The line between what is formal sectarian preaching and providing religious context to secular subjects is not entirely clear.  There can be no discussion of American history, for example, without talking about the influence of Puritans in the early days of the Republic or the role of religious principles behind the abolitionist sentiments of the Methodists and Quakers and Methodists.  European history would not be history at all without a reflection on the role of the Popes and the Catholic Church and their rivalries with Henry II, King John, and Henry VIII.  It is impossible to understand the great art of the Middle Ages and Renaissance without appreciating the Christian beliefs which motivated the artists.

Yet teachers, because of the Establishment Clause have to be extremely careful when talking about these events; and as a result tend to either gloss over them or eliminate them entirely.  Our society has become so litigious, that teachers are certain that some angry parent who is also a lawyer will come down hard on them.  Students are the worse off for this de jure and de facto prohibition.  If taught objectively, subjects such as Puritanism, the religious expressions of native America, the importance of Jews as ‘People of the Book’ who believe in the primacy of Scripture and for whom education is sacred; or even a comparison of the world’s major religions can be among the most important subjects taught in school. 

What is far less clear is the objection to extra-curricular activities.  How could such events possibly be construed as evangelism or proselytizing? The Guardian article suggests that these religious clubs may not be so innocent.  Although adults are prohibited from evangelizing in or at school, students themselves may do so with impunity. Once again, the issue is not very clear.  What is the problem if faith-driven students try to recruit others who are not?  If a student can talk about Jesus or Mohammed to his classmates on the playground in an attempt to influence him, how is a collection of student-believers any more threatening ?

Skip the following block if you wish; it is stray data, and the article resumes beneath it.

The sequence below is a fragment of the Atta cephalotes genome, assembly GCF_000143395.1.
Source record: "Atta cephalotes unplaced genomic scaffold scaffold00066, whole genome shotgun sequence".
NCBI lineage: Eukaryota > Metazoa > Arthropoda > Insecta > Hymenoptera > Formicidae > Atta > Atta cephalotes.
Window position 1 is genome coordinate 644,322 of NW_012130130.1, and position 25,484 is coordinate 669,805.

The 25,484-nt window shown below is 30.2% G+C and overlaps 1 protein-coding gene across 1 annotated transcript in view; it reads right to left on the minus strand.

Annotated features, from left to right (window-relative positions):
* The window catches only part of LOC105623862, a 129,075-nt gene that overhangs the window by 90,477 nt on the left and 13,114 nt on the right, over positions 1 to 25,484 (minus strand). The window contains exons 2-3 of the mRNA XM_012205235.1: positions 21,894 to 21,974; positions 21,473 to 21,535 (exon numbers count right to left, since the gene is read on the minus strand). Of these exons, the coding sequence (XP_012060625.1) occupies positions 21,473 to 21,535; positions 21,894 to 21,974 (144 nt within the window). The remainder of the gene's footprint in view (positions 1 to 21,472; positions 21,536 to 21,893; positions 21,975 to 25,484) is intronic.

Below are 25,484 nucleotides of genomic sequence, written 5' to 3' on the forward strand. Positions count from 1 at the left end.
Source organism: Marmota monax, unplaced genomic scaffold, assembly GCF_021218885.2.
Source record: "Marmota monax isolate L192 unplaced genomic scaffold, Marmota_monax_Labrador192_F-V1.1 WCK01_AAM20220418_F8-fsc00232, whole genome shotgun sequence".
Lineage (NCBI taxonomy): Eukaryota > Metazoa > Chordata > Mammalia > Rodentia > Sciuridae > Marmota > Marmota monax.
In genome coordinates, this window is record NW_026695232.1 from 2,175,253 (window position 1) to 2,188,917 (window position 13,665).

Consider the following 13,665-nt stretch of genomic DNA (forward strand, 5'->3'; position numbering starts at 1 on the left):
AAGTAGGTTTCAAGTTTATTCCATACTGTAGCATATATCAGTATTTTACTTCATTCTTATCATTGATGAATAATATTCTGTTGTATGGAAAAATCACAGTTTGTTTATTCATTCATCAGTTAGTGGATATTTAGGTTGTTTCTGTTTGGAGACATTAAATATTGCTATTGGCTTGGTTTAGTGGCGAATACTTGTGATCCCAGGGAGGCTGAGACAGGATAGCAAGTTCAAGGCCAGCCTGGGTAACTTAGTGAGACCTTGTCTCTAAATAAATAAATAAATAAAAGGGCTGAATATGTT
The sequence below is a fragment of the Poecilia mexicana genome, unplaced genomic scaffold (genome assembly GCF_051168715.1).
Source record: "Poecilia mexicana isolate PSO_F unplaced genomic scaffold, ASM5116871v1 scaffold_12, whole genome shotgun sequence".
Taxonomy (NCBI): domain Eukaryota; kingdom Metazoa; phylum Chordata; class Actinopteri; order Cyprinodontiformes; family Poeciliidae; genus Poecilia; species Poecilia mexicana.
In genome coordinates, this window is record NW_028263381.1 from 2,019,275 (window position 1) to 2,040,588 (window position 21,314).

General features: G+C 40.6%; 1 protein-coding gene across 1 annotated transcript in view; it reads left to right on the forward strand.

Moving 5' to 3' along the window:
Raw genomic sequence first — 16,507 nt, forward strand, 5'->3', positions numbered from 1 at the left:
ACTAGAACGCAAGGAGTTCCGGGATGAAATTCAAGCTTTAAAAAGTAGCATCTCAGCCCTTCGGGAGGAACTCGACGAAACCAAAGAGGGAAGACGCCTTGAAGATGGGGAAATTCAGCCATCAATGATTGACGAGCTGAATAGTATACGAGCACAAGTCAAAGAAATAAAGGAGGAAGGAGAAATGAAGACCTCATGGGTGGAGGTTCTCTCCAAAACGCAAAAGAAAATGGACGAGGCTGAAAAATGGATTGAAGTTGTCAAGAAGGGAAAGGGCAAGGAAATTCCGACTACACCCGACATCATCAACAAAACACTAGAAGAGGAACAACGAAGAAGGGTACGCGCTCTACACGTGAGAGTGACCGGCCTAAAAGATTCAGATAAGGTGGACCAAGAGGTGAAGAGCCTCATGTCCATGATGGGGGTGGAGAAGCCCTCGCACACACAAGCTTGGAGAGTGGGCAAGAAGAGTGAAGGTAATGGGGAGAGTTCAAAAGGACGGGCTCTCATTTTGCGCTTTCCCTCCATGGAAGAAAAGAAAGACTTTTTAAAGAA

The author minds most what she sees as the manipulation of the law – an insidious attempt to exploit young people to do their bidding.  As importantly she objects to the very sophisticated marketing efforts of some groups which use savvy advertising to promote these evangelical clubs and to recruit volunteers.  Yet this is America after all, and we all have the freedom to pursue our own interests and to operate on the margins of the law. The Every Student Every School (ESES) campaign is no different. Moreover many recruits come from evangelical families and are no means duped or forced into religious servitude by ESES. This is a patronizing assumption, no different from the one that insists that all girls who wear the hijab have been forced to do so by male adults. 

In any case, such matters, whether they occur on school property or not, are private; and if school-based evangelism is a powerful, well-organized movement, so is evangelism in the United States as a whole.